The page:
COLUMN: Lori Q. McGavin — Aug. 8, 2014

Lori Q.
Lori Q. McGavin
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Lori Q. McGavin

I had a dream that I made it through parenthood completely unruffled. I could share the greatest advice based on the expertise I had gained from surviving the most tumultuous moments, from surviving near-death experiences, and raising the strongest, kindest, most respectful and compassionate children that would ever walk this earth and through it all, I managed to remain perfectly poised.

What a strange, unachievable dream! An even stranger thing about my dream was that my children were not in it. They were no longer a part of my life and it seemed quite sad. Yet, I was only focused on how poised I seemed to be.

Before I had kids, I had dreams of what parenthood would be like. I wouldn’t make the mistakes my parents did. I was going to be a great mother, a cool mother, a confidante, a protector. I wouldn’t let my kids down. I would teach them about giving back to this world. I would raise responsible, kind-hearted, fun-loving kids who would respect themselves and others so they would never make the same mistakes I did.

Little did I know that parenthood has its own plans and would veer me way off the course that I had mapped out. And little did I know that I would end up feeling like the expectations of parenthood had exceeded what I thought I was capable of.

My daughter is 17 years old and my sons are 14 and four. Raising children is the most difficult thing I have ever had to do.

After my first two children passed through the terrible twos stages, and once the kicking, screaming tantrums subsided -- well, aside from a few of my own that I will admit to -- I thought the rest of my parenting days were going to be smooth sailing. They were well behaved, calm, intelligent, adventurous, and thoughtful children.

As my children hit the pre-teen years, my husband and I added to our family with a little guy who flipped our calm world upside down with ferocious demands and impatience.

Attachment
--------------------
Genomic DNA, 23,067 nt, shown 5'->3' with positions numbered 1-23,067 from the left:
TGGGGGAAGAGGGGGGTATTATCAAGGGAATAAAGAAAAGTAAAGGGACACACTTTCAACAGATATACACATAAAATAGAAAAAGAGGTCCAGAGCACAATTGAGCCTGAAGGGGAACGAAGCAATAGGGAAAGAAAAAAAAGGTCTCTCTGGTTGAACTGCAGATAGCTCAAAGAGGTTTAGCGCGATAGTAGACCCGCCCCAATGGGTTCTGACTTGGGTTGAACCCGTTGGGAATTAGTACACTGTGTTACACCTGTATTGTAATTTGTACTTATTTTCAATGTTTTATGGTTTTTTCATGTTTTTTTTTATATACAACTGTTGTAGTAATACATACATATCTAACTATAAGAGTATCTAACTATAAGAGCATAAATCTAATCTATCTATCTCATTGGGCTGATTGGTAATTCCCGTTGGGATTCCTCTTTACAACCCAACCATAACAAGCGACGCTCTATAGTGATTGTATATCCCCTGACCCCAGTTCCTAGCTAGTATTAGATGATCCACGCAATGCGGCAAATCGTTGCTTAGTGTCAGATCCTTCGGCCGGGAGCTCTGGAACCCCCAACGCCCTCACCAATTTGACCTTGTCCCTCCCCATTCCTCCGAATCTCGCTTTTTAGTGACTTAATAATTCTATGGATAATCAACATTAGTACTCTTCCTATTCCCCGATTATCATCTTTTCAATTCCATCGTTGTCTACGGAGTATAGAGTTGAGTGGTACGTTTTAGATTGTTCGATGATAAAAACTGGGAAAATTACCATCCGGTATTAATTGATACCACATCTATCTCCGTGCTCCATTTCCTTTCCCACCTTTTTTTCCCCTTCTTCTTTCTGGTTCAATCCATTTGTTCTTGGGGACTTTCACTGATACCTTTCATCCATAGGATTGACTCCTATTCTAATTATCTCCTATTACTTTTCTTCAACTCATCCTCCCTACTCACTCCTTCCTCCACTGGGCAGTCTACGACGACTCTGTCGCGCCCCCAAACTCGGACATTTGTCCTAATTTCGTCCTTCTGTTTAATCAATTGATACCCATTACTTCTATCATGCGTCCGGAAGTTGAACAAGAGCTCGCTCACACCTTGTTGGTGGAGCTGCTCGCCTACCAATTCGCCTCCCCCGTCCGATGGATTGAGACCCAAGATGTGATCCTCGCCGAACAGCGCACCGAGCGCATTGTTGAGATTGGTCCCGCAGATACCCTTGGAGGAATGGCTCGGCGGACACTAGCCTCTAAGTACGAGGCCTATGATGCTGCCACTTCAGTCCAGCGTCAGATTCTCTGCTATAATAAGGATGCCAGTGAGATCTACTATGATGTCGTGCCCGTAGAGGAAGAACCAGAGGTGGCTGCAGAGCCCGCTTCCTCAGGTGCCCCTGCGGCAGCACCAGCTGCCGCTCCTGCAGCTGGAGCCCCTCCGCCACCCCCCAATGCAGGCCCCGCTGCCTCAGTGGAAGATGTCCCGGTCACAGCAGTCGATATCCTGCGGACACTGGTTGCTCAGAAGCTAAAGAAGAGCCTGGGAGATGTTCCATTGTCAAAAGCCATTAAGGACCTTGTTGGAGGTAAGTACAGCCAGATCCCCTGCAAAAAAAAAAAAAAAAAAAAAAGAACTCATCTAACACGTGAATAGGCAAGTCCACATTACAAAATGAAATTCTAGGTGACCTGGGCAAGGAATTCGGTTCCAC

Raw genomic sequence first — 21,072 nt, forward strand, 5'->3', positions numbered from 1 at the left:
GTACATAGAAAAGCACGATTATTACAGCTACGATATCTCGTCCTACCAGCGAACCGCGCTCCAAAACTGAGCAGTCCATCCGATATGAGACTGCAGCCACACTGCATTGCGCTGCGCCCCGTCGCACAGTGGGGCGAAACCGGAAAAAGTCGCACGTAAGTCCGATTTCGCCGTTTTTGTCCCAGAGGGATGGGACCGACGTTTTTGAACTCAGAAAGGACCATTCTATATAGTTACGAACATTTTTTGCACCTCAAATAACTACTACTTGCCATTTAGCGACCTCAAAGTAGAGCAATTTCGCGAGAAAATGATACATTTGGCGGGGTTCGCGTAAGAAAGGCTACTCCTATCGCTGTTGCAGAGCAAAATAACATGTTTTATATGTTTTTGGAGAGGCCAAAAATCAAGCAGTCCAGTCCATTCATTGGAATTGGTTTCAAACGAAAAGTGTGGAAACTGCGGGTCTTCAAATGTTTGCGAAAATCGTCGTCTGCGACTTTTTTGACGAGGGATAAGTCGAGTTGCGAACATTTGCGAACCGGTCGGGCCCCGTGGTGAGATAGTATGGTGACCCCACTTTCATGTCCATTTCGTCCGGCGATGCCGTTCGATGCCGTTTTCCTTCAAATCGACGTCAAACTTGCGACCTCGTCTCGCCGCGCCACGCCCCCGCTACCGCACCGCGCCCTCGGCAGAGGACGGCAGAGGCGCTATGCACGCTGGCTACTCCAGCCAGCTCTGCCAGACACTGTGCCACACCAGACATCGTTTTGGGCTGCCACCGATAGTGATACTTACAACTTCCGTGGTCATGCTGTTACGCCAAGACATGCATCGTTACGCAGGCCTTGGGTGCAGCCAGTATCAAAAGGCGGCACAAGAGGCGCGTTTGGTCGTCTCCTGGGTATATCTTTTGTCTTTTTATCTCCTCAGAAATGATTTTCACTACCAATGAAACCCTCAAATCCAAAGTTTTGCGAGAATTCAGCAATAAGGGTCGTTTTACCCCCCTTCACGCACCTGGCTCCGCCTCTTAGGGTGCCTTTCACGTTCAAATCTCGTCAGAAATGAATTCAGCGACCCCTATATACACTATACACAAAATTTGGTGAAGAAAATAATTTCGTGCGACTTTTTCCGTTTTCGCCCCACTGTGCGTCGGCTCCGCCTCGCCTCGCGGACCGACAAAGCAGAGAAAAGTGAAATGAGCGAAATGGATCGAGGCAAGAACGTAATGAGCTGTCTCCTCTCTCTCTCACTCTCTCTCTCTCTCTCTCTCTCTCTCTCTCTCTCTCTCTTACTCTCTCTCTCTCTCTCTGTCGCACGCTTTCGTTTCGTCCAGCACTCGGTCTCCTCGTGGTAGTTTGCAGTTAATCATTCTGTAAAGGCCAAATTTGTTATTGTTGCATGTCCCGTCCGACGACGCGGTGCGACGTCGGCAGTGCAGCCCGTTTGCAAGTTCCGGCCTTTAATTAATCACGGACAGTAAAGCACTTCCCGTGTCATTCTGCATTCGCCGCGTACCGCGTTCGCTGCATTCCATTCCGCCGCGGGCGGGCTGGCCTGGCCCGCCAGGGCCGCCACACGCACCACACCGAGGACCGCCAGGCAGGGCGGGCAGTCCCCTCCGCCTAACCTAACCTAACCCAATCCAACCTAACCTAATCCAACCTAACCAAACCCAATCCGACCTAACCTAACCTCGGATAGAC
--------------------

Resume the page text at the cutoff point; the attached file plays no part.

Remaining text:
But wait, that’s not all. Then our older two children became teenagers! The worst was yet to come!

Now I could go on and on about how difficult life has been as a parent of two teenagers and a four year old who has not outgrown the tantrum phase yet, but … ah, who am I kidding? Here goes …

I have felt like I was on the brink of throwing in the towel as a mother. I have cried uncontrollably and inconsolably during difficult times that felt like they were never going to pass or never going to get better. I have felt extreme sadness at the distance that has been wedged between me and my teenagers during their moments of growth and independence. Standing back and having to watch them make their own mistakes is extremely difficult. After all they are making some of the same mistakes I had made and I thought I did a better job as a parent than my parents had!

Never have I ever felt like I was such a failure at anything as I have at being a parent. Yet, my children are still extraordinary, caring, thoughtful, intelligent, good kids.

I have wasted so much time regretting decisions, regretting time that I couldn’t ever get back, regretting mistakes that I couldn’t ever erase from our time growing together and apart and together again as a family.

I don’t think I could have even begun to understand some of the blood, sweat, and tears that my own parents had shed in raising me until I hit one of the roughest times with my daughter this past year.

In the past, I had regrets about my childhood. Until a moment of realization slapped me in the face and I could finally begin to understand some of the pain I had caused my own mother and father. It was no longer about what they had or hadn’t done as my parents. It was about realizing that they did the best they could. I am fortunate that my mother and father are still living and that we have moments to share without regrets tainting the limited time we have left. Now, my realizations are more powerful than all my regrets ever were.

Thank goodness for realizations. Realizations are the powerful lessons that come from truth and all that is real in our lives. I have gained hope and strength from those realizations. Mistakes are sometimes unavoidable but letting go is a choice I must make in this parenting adventure if I want to survive with even one little smidgen of poise.

Of course, in some instances, I will probably still cry, fight, yell, grasp, and try to resist the change and tension that comes along the way of parenting my children. That’s just how stubborn I am even if I realize it won’t help.

But, the ultimate goal of parenthood is not to remain unruffled and perfectly poised at the end because there is no end on this everlasting journey.

You will be touched, completely altered, stressed, anxious, grey, and wrinkled, but it will be completely worth every thing you give.

That impression that will be left on your heart by those you love will never fade. The people you love become a part of you just as you become a part of them. They will always be a part of the ruffled, frayed, imperfect spectacular being you are. That is a wonderful realization.

“You are young, and your bitter recollections have time to change themselves to tender remembrances.” Alexandre Dumas, The Three Musketeers.

Lori Q. McGavin is a Saskatoon freelance writer. Her column appears every fourth Friday in rotation with Jessica Iron Joseph, Sharon Thomas and Kevin Joseph. You can reach her at  

Geographic location: Saskatoon

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